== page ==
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I find the tour of scala a nice idea, but very difficult to follow for a few reasons:
- The level of the tour elements skips from extremely basic to beyond advanced without a good guide through. This has left me scratching my head at some of the more advanced concepts.
- Many of the features are demonstrated via mathematical conecpts or completely arbitrary calculations (how often do I need to take a list and arbitrarily modulo its contents into a new list?)
- Some features are demonstrated by setting up a convoluted problem that the feature magically solves, leaving me wondering why the feature even exists, when a simpler design for the problem at hand would have obviated the need for it.
- The more advanced topics are described in very terse format and difficult to understand without what I assume is a deep understanding of Scala already or some other functional programming language.
So, I’m going through each thing and trying to:
- Order them sensibly, so previous topics support future ones
- Create more real-world situations where a feature might be useful (I make you this promise: The word “monoid” will never be used again in these pages)
- Comment on my own thoughts as to the utility of the feature.
I’m also a Java programmer by trade, so a lot of the “justification” aspects that come to me are in comparison to Java.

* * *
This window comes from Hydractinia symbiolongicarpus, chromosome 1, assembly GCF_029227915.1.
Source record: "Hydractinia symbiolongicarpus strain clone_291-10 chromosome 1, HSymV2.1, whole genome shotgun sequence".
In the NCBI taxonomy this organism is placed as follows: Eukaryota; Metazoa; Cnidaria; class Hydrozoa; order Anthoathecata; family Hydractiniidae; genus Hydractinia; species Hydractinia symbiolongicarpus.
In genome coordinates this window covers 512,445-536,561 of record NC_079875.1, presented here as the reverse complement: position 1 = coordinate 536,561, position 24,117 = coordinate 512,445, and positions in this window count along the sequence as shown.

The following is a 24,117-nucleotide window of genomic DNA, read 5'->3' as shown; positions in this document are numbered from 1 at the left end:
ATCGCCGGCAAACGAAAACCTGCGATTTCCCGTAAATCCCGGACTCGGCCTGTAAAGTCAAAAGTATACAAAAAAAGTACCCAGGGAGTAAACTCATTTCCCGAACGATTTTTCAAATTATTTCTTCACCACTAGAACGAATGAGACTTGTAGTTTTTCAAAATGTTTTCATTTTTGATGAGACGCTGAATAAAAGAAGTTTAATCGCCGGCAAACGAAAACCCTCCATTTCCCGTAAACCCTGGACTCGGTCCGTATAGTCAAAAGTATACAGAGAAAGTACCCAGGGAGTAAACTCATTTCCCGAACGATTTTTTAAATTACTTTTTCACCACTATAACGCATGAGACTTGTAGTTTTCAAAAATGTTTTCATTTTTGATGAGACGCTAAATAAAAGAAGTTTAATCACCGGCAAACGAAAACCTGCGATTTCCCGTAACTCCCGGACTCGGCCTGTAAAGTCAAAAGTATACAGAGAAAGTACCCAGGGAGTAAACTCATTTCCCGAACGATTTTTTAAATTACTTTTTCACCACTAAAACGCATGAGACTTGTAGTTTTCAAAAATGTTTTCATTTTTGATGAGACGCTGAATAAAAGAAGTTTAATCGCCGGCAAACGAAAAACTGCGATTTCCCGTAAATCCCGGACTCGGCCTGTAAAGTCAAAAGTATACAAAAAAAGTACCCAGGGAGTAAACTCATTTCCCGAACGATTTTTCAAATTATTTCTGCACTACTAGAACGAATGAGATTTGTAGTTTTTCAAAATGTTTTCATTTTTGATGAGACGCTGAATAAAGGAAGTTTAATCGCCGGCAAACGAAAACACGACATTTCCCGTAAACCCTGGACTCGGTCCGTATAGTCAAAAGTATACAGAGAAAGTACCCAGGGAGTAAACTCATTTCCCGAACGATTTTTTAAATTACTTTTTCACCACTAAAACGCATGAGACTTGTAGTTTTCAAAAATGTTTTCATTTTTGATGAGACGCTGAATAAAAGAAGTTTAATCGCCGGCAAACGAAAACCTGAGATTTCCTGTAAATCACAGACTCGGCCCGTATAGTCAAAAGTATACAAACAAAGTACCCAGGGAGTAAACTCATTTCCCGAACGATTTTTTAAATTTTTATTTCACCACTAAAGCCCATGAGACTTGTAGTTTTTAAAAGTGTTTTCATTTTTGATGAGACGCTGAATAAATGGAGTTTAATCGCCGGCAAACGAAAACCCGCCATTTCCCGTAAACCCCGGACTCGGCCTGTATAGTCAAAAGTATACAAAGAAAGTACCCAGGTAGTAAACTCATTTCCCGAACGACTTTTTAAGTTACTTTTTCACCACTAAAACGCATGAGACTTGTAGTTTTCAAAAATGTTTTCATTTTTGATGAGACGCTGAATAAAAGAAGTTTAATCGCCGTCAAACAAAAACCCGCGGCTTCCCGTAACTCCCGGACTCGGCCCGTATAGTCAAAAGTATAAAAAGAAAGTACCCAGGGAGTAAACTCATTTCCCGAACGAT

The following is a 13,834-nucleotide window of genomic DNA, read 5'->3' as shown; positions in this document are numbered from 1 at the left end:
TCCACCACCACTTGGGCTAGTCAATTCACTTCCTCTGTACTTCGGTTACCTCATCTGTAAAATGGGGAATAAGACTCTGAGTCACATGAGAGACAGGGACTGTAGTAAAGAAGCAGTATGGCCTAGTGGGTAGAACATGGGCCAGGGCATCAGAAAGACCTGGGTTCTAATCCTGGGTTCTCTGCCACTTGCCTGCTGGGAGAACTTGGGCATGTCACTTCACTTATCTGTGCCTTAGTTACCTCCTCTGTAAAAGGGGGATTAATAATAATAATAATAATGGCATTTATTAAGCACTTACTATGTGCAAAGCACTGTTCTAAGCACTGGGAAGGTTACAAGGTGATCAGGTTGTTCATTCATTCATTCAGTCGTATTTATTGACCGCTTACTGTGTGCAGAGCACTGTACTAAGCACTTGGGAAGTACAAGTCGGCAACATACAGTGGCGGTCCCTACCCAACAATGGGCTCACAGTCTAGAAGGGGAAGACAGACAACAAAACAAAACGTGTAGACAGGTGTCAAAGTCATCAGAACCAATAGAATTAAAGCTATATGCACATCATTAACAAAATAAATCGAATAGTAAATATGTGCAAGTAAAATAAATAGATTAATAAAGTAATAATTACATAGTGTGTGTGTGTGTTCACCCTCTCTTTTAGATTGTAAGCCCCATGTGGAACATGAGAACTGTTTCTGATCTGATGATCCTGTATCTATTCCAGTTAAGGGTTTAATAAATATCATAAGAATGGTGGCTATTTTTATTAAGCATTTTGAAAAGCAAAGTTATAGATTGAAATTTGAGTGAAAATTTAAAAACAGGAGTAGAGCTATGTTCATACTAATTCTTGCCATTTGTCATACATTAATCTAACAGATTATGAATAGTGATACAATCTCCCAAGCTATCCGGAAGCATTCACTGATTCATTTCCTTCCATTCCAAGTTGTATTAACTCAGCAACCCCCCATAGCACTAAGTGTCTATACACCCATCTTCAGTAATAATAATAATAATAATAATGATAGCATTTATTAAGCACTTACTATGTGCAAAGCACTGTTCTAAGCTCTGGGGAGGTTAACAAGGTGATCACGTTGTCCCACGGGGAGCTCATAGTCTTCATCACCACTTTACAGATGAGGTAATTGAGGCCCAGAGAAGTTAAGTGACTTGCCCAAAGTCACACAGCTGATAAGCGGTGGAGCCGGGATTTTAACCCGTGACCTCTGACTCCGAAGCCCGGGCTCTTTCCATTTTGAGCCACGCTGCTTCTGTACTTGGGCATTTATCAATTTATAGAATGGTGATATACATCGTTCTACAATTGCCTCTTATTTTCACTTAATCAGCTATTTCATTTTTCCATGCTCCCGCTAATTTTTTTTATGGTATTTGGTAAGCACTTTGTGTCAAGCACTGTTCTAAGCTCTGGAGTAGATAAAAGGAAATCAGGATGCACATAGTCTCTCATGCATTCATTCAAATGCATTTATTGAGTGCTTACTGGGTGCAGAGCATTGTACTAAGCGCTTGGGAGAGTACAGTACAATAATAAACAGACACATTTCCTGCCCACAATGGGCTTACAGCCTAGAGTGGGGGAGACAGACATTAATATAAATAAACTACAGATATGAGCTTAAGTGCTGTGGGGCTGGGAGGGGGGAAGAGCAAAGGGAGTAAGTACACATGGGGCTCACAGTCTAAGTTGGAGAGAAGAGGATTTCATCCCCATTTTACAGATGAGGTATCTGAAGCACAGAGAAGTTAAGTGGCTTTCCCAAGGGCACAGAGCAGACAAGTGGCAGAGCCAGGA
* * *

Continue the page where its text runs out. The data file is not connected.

These are in a reasonable order to allow subsequent tour elements to build on previous ones, and to keep the learning curve at a reasonable level.
- ScalaBasics – this covers some syntactic things that might surprise you, as well as some very basic things about working with Scala (not in the tour)
- FunctionCurrying – define a function that has received some of its parameters now, and will get the remainder later.
- CaseClasses – taking switch statements to a useful level.
- SealedClasses – tightening up CaseClasses.
- ForComprehensions – don’t let the name confuse you; this is about Scala’s powerful
- InnerClasses – you only thought they were basic.
- TypeDependentClosures – Closures in general discussed here, too.
- AbstractTypes – not abstract classes
Last Updated 07/31/2009 at 08:15:21 PM by davecblog comments powered by Disqus
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